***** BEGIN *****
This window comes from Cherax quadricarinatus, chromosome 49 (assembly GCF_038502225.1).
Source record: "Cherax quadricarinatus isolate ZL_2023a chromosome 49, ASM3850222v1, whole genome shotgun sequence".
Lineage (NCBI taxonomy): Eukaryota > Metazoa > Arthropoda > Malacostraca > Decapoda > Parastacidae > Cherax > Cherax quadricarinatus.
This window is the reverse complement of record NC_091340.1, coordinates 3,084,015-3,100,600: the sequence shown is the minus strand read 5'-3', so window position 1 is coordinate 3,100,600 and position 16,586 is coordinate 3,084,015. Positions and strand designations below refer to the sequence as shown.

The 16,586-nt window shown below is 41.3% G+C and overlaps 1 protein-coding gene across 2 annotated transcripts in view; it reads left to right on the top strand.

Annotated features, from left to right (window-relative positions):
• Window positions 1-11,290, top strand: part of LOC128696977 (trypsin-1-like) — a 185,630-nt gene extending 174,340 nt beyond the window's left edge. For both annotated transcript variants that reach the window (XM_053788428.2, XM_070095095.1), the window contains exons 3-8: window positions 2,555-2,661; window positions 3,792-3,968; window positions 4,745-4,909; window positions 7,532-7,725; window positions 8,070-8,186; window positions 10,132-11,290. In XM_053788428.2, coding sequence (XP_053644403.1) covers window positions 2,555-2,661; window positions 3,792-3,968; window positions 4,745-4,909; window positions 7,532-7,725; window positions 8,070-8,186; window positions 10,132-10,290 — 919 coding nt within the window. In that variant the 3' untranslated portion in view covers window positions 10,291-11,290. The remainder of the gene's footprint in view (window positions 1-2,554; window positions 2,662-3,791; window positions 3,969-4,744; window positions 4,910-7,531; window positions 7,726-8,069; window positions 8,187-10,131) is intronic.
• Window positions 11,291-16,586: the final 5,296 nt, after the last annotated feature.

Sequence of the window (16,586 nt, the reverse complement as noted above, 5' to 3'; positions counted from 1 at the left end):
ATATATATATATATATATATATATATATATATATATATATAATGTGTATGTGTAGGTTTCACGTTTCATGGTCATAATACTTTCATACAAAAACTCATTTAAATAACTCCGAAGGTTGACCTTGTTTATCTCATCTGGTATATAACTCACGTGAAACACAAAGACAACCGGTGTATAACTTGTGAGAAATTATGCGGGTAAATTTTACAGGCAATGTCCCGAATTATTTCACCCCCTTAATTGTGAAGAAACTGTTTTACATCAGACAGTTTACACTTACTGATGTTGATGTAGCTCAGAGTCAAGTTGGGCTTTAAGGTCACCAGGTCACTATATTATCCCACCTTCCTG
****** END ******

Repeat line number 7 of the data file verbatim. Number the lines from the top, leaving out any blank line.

• Window positions 1-11,290, top strand: part of LOC128696977 (trypsin-1-like) — a 185,630-nt gene extending 174,340 nt beyond the window's left edge. For both annotated transcript variants that reach the window (XM_053788428.2, XM_070095095.1), the window contains exons 3-8: window positions 2,555-2,661; window positions 3,792-3,968; window positions 4,745-4,909; window positions 7,532-7,725; window positions 8,070-8,186; window positions 10,132-11,290. In XM_053788428.2, coding sequence (XP_053644403.1) covers window positions 2,555-2,661; window positions 3,792-3,968; window positions 4,745-4,909; window positions 7,532-7,725; window positions 8,070-8,186; window positions 10,132-10,290 — 919 coding nt within the window. In that variant the 3' untranslated portion in view covers window positions 10,291-11,290. The remainder of the gene's footprint in view (window positions 1-2,554; window positions 2,662-3,791; window positions 3,969-4,744; window positions 4,910-7,531; window positions 7,726-8,069; window positions 8,187-10,131) is intronic.